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July 1964

Thyroparathyroid Homotransplantation by Vascular Anastomosis: Effect of Immunosuppressive Drugs

Author Affiliations

From the Department of Surgery, Laboratory of Surgical Research, and the Department of Pathology, University of Pittsburgh School of Medicine.

Arch Surg. 1964;89(1):65-87. doi:10.1001/archsurg.1964.01320010067008

Ever since Schiff (1884)1 inserted homologous thyroid glands into the peritoneal cavity of dogs, several generations of laboratory investigators and surgeons have reported their findings following implantation of this gland. It has been placed as a free graft into the subcutaneous tissue and abdominal musculature of guinea pigs,2-4 the anterior chamber of the guinea pig,4 adult dog and rabbit eye,5 into different parts of the body of rabbits of various ages,6 rats,4,7-10 cats,11 and dogs,12,13 all under a variety of experimental conditions. In recent years implantation using the Millipore chamber technique has received attention.14-16 The human, subsequent to Kocher's first implantations (1908)17 in patients with thyroid deficiency, has also been a repeated recipient.18-23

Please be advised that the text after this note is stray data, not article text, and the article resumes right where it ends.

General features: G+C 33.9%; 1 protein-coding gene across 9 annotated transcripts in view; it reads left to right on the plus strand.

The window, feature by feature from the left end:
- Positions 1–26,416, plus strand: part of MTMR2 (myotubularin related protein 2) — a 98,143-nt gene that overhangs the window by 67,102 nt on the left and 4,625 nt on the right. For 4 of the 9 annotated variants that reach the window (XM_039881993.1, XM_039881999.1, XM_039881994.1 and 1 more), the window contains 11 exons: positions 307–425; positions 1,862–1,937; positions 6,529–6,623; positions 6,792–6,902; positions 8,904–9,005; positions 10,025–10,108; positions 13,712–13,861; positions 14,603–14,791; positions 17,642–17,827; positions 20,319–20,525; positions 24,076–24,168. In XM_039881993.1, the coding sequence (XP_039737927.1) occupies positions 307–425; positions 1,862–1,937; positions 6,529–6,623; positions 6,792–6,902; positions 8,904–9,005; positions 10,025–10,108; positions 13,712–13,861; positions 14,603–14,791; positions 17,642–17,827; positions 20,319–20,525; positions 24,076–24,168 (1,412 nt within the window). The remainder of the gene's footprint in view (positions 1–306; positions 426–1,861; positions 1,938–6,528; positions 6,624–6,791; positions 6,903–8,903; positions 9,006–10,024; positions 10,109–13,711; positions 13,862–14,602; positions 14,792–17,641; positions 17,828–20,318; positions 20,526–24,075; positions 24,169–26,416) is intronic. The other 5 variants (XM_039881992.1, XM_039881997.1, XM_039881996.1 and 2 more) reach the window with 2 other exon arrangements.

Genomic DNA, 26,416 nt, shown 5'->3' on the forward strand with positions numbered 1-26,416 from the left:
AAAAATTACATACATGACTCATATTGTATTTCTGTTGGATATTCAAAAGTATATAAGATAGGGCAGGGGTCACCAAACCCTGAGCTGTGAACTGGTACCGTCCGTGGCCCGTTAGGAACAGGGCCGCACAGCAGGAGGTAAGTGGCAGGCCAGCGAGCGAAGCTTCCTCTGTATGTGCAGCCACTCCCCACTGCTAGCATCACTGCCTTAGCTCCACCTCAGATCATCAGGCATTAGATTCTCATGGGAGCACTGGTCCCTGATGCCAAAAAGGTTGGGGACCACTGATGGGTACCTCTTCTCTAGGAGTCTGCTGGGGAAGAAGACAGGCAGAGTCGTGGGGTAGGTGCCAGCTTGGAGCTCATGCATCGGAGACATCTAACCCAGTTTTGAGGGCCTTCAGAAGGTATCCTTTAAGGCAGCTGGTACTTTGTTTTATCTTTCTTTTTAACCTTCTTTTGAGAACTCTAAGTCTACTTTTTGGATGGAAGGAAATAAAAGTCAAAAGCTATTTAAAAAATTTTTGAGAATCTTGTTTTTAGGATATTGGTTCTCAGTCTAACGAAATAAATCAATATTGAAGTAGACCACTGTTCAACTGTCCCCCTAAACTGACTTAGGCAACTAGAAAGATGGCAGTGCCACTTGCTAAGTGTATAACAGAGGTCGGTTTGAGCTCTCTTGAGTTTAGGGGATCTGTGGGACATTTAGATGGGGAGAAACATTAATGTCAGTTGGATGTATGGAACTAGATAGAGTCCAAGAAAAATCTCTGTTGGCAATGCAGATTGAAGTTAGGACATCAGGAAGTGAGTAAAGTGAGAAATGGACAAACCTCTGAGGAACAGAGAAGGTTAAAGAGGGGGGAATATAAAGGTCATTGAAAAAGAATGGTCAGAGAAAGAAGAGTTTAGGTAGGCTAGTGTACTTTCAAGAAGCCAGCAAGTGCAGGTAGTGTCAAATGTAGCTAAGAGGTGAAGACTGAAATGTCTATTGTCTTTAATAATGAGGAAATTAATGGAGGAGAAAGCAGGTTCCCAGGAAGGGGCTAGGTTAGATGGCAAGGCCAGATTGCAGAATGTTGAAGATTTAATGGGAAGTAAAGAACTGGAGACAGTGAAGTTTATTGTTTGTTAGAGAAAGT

Generated by clinical urgency, homografting of the parathyroid has perhaps received even more attention. In the laboratory the observations of Camus (1905)24 in the rabbit,